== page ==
Education: Ph.D., University of California, Berkeley, 1995; M.A., University of California, Berkeley, 1990; B.A., Boston University, 1974.
Grants, Fellowships, Honors, and Awards: University Research and Scholarship Grant, Shippensburg University, 2008–2009; Teaching Innovation and Pedagogy Award, Shippensburg University, 2005; Phi Alpha Theta History Professor of the Year, Florida State University, 2000–2001; University Teaching Award, Florida State University, 1999; Postdoctoral Fellowship in International Security Studies, Mershon Center for International Security Studies and Public Policy, Ohio State University, 1995–1996.
Professional Affiliations: OAH: Committee on the Status of Women in the Historical Profession, 2009–2013, Chair, 2011–2012; The College Board Advanced Placement (AP) United States History Program and Reading: AP US History Test Development Committee, Co-chair, 2011–present, Member, 2008–present, Question Leader, 2006–present; Exam Leader, 1995–2005; Table Leader, 1992–1994; Reader, 1988–1991; American Historical Association: Member; Society for Historians of American Foreign Relations: Member; National Council for the Social Studies: Member.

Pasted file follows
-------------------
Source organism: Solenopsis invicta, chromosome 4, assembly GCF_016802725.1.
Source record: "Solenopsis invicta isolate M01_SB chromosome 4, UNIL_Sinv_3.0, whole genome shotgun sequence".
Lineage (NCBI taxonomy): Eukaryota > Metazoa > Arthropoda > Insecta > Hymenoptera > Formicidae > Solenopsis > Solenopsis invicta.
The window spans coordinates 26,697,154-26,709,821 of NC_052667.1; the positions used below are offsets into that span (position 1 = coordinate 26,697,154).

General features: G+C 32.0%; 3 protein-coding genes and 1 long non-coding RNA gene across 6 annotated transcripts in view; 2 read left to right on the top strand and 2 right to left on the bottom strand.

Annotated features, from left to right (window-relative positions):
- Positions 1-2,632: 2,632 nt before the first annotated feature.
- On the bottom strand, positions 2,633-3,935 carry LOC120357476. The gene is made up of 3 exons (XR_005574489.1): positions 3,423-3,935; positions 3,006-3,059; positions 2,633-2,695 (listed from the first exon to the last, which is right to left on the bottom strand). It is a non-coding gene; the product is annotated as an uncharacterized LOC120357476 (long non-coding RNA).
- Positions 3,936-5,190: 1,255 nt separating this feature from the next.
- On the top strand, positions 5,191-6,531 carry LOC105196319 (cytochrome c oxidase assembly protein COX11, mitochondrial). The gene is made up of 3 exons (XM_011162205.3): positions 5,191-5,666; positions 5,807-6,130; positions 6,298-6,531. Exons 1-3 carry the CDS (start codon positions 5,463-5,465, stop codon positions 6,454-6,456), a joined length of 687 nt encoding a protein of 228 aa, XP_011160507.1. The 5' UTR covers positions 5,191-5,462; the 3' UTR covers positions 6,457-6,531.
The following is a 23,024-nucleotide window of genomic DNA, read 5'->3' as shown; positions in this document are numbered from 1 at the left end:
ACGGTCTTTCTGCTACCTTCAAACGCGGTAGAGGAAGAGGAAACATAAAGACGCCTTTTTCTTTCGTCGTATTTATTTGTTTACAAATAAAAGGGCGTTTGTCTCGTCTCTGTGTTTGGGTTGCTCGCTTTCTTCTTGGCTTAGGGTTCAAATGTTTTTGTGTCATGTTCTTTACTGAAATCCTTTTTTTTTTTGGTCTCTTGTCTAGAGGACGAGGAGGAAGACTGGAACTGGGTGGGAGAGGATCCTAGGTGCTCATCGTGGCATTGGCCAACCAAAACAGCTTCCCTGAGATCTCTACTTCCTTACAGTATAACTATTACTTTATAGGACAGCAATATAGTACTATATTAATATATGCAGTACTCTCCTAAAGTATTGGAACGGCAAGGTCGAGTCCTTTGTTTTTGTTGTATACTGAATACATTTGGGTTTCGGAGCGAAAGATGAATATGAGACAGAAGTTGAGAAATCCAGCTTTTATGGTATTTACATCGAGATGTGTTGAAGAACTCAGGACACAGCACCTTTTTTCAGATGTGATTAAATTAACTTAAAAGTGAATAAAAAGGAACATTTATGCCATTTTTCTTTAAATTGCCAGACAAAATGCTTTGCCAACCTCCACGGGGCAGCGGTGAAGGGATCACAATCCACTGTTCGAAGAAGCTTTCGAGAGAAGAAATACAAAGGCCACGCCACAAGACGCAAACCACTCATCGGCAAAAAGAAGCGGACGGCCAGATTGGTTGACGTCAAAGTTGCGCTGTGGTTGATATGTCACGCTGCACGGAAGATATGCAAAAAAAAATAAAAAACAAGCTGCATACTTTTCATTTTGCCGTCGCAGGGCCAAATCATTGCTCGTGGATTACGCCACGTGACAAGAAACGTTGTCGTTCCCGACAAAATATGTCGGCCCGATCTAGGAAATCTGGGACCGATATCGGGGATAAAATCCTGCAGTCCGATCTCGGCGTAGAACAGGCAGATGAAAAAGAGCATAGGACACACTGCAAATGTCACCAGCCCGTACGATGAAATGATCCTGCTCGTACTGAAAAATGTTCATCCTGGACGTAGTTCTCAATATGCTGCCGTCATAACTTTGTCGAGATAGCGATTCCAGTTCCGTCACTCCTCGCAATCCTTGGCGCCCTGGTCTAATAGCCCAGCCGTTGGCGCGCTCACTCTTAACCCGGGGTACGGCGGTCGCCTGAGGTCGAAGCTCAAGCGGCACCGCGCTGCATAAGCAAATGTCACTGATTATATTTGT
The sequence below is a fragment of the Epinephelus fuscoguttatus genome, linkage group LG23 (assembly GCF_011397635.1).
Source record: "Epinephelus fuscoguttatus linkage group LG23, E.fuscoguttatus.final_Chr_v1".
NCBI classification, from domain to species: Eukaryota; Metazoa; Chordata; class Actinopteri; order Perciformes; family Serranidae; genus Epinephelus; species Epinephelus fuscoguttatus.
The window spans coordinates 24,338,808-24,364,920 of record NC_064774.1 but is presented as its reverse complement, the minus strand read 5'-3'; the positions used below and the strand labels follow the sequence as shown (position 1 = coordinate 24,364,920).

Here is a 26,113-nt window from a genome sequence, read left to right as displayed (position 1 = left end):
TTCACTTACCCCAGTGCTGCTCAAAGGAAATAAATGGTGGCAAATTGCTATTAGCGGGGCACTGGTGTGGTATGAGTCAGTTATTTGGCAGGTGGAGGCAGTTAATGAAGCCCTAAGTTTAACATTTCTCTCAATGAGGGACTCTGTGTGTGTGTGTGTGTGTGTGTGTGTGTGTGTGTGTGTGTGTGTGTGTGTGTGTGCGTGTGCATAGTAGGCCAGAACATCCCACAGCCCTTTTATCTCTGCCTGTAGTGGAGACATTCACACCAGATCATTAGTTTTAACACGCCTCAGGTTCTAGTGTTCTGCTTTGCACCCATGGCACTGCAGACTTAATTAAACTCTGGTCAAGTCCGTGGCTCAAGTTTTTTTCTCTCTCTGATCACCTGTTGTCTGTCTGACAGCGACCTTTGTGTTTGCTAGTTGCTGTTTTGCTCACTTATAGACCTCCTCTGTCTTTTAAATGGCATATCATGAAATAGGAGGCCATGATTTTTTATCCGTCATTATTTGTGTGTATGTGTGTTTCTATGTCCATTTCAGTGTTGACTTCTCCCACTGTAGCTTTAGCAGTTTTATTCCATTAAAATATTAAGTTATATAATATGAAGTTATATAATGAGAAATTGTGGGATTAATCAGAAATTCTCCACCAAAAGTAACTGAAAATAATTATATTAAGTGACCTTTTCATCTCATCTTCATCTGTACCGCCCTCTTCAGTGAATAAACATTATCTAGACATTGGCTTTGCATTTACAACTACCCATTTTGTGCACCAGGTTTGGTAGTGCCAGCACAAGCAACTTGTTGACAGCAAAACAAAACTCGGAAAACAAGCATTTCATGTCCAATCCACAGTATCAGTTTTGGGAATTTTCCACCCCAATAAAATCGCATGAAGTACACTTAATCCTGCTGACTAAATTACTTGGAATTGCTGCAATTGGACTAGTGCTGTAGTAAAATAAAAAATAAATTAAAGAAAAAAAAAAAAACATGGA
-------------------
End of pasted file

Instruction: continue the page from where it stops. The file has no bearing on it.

Publications, Museum Exhibits, and Other Projects: Co-authored with Alan Brinkley, Esam El-Fakahany, Michael Flamm, et al., The Chicago Handbook for Teachers: A Practical Guide to the College Classroom (second edition, 2011); “The Pedagogy of Patriotism: The Cold War as Civic Education, 1957–1964,” in Victoria Zhuravleva and Ivan Kurilla, eds., Russia and the United States: Mutual Representations in Textbooks (2009); “Teaching Industrialization from Local, National, and International Perspectives,” in Gary Reichard and Ted Dickson, eds., America on the World Stage: A Global Approach to U.S. History (2008); “Teaching and the Job Interview,” in Richard Bond and Pillarisetti Sudhir, eds., Perspectives on Life After a History Ph.D. (2005); “Ambivalent Allies: OSS’ USSR Division, the State Department, and the Bureaucracy of Intelligence Analysis, 1941–1945,” Intelligence and National Security 11 (1996).